Debunking Lies and Myths About the So-called ‘Soviet-German Pact’ (VIDEO)

Special thanks to WW2 expert, Vladimir Gujanicic


MOSCOW – September 17th marked 80 years since Soviet troops retook western Belarus and western Ukraine, which were previously occupied by Poland. The Polish Army went for a landgrab after the turmoil of WW1, during which Russia lost massive territories. Much later, in 1939, Hitler’s Germany invaded Poland on September 1st, despite the fact that Poland had a pact of “Eternal Friendship” with Hitler. It’s worth noting this pact came in early 1934, that is, mere months after Hitler took power in Germany.

At the time, Nazi Germany was relatively weak militarily. The Wehrmacht was even behind France, Germany’s primary adversary in Western Europe and way behind Russia, which at the time had the most powerful military in the world. By the late 1930s, Poland still held true to its alliance with Hitler, which also included a very favorable trade agreement. That is, favorable for the Third Reich as Germany was getting the much-needed resources from Poland.

The alliance culminated in the joint Polish-German invasion of Czechoslovakia in 1938 (some would call this invasion the real start of the WW2), which was okayed by the UK and France. The capture of Czechoslovakia, which at the time had a highly sophisticated arms industry, gave Hitler the opportunity to almost double the size of his army by mid-1939. But let’s ignore that “trivial fact” and put all the blame on the “evil Russians” which were trying to form an anti-nazi alliance since the moment Hitler took power in 1933. 

The USSR fought the Nazis during the 1930s, including during the Spanish Civil War (1936-1939). It was only after multiple British and French refusals to establish an anti-nazi alliance that the Russians have had enough of Western shenanigans and signed the Soviet-German Nonaggression Pact. Now, it should be understood that a nonaggression pact is in no way an alliance, as the rabid Russophobic propaganda would like everyone to think. It’s just what its very name says – a pact in which both parties agree to sign a legally binding document which states they are not to attack each other.

And indeed, seeing how the Wehrmacht ripped through the whole of Europe in mere months, Stalin wanted to avoid a direct confrontation, because he considered the Red Army was still not ready for such a war because the USSR was undergoing a massive military reform which would’ve made the Red Army the most powerful military force in the world by 1942/1943. Hitler knew about this and wanted to invade Russia as soon as possible in order to avoid having to face an even more powerful Russia. The rest is a well-known part of our grim world’s history.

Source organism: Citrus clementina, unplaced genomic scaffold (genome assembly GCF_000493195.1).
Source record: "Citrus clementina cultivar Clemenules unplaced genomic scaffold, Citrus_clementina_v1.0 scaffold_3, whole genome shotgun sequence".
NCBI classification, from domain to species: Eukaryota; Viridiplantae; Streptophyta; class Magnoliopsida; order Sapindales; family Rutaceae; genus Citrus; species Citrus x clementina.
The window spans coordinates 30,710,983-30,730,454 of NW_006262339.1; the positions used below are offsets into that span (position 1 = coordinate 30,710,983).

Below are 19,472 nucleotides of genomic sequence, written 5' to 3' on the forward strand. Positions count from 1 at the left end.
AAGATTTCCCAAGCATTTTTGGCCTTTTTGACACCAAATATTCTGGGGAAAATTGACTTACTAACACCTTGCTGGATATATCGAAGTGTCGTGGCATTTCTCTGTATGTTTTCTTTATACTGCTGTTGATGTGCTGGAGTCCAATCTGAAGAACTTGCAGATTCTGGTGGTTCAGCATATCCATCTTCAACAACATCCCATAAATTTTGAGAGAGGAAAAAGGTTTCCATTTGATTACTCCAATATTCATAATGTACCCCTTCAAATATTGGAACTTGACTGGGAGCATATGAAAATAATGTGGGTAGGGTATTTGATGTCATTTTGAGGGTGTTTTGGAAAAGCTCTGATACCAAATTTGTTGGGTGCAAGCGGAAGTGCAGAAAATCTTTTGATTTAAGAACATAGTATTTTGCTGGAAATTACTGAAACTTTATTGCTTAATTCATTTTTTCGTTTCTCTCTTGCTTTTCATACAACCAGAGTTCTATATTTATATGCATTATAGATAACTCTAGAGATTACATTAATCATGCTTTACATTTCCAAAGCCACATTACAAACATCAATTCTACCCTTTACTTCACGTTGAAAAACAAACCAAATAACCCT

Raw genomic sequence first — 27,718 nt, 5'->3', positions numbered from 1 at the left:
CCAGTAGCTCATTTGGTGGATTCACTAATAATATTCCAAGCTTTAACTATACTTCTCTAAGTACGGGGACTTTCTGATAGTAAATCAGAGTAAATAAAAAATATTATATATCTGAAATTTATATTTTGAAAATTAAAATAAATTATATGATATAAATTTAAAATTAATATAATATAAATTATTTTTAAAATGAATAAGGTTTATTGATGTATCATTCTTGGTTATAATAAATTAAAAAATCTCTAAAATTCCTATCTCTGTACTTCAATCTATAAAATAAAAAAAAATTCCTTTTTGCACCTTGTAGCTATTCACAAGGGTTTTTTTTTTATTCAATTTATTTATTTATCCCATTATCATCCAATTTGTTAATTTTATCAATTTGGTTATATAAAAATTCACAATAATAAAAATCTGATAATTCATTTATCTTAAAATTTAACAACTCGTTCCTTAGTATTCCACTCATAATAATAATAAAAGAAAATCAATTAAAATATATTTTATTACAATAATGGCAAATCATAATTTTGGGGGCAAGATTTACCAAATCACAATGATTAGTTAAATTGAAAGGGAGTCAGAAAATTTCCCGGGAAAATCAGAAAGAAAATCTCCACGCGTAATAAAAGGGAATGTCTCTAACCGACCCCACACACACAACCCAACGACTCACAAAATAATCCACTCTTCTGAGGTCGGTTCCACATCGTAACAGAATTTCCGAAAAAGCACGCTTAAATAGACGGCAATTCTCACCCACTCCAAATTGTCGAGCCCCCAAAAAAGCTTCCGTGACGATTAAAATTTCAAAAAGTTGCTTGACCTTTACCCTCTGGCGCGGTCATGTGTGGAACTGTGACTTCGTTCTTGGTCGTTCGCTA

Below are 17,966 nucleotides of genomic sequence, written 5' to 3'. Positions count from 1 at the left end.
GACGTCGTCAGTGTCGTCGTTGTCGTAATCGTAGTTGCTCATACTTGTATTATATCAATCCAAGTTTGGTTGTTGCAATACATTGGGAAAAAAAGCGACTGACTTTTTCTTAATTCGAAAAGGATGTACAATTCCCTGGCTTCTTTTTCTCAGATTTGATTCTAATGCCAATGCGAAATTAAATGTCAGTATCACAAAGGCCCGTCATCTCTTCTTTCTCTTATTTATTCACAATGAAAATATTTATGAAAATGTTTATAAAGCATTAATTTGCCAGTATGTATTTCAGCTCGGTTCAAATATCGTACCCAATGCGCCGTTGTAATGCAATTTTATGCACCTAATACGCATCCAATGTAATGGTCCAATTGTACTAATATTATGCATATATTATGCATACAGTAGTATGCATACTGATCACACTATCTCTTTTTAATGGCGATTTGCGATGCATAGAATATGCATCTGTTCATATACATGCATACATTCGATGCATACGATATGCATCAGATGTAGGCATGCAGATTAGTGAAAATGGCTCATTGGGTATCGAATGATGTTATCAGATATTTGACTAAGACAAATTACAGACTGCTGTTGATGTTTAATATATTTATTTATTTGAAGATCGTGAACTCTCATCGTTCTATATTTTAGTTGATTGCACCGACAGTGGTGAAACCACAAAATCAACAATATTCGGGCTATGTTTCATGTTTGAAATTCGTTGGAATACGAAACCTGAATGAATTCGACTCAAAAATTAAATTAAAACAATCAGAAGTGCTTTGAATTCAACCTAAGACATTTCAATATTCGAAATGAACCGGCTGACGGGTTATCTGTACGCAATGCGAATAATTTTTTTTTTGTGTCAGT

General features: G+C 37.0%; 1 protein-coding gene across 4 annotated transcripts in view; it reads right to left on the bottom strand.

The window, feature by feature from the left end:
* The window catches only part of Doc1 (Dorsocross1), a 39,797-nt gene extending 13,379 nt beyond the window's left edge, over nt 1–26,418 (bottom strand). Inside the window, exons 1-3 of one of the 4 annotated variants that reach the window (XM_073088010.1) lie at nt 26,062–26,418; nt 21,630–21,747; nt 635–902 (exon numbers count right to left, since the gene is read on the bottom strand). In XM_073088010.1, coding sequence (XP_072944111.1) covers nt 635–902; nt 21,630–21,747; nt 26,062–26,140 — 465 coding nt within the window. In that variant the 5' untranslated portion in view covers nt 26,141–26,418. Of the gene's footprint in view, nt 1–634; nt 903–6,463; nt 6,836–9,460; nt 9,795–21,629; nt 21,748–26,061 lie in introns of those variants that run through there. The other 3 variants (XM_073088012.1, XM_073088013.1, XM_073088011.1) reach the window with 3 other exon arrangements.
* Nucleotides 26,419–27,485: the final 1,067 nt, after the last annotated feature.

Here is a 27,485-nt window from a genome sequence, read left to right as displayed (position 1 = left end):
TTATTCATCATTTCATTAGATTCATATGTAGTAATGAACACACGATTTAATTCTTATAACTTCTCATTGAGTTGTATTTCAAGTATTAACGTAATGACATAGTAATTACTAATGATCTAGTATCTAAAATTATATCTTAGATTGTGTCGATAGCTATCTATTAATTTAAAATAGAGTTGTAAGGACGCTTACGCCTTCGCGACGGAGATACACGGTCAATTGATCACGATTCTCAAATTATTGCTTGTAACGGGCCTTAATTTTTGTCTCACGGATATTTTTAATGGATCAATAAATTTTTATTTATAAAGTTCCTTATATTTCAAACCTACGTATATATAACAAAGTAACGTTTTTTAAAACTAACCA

Around 600,000 Soviet soldiers died fighting Nazism and liberating Poland from their murderous oppressors, putting an end to the Nazi killing spree, which stopped at 6 million Polish citizens killed (over 20% of the population). And this Nazi killing spree was stopped only due to the unimaginable war efforts of the Red Army and the USSR, which lost an absolutely staggering 27 million people. And now, those efforts are being denigrated and put on par with the Nazi aggressor. No government system is perfect but despite its many flaws, comparing communism to Nazi oppression and genocide is immoral at best. Still, this is exactly what has been going on for quite some time, and especially in Eastern Europe, which was an area that suffered the most under Nazi rule.

Despite all this, historical revisionism and rabid Russophobia are as rampant as ever. And not just in the traditionally Russophobic countries, like Poland or the Baltic states. Washington (and to a large degree Brussels) are engaged in fostering this hatred so as to not just create a bulwark against the mythical “Russian aggression”, but also a possible staging ground for another “Barbarossa”. Of course, just like in 1938 when they were using Czechs as a bargaining chip, it’s not a big issue for the West to use modern Eastern Europeans as cannon fodder in a possible future confrontation with Russia, leaving the West unscathed. However, this time, it would be quite different as more than 6,000 Russian nukes disagree.

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